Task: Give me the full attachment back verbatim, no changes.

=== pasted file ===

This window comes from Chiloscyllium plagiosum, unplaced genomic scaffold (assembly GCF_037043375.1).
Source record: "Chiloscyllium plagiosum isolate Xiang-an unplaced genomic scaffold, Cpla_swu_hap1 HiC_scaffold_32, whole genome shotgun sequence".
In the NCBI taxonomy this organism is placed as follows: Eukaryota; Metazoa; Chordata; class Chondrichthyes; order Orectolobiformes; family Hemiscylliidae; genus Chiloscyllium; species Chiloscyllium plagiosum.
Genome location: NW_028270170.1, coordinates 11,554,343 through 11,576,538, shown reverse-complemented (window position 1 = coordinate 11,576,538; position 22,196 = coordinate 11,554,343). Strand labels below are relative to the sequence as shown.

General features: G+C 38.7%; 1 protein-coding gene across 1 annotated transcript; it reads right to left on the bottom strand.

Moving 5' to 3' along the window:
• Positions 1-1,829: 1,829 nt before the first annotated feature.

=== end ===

This window comes from Chiloscyllium plagiosum, unplaced genomic scaffold (assembly GCF_037043375.1).
Source record: "Chiloscyllium plagiosum isolate Xiang-an unplaced genomic scaffold, Cpla_swu_hap1 HiC_scaffold_32, whole genome shotgun sequence".
In the NCBI taxonomy this organism is placed as follows: Eukaryota; Metazoa; Chordata; class Chondrichthyes; order Orectolobiformes; family Hemiscylliidae; genus Chiloscyllium; species Chiloscyllium plagiosum.
Genome location: NW_028270170.1, coordinates 11,554,343 through 11,576,538, shown reverse-complemented (window position 1 = coordinate 11,576,538; position 22,196 = coordinate 11,554,343). Strand labels below are relative to the sequence as shown.

General features: G+C 38.7%; 1 protein-coding gene across 1 annotated transcript; it reads right to left on the bottom strand.

Moving 5' to 3' along the window:
• Positions 1-1,829: 1,829 nt before the first annotated feature.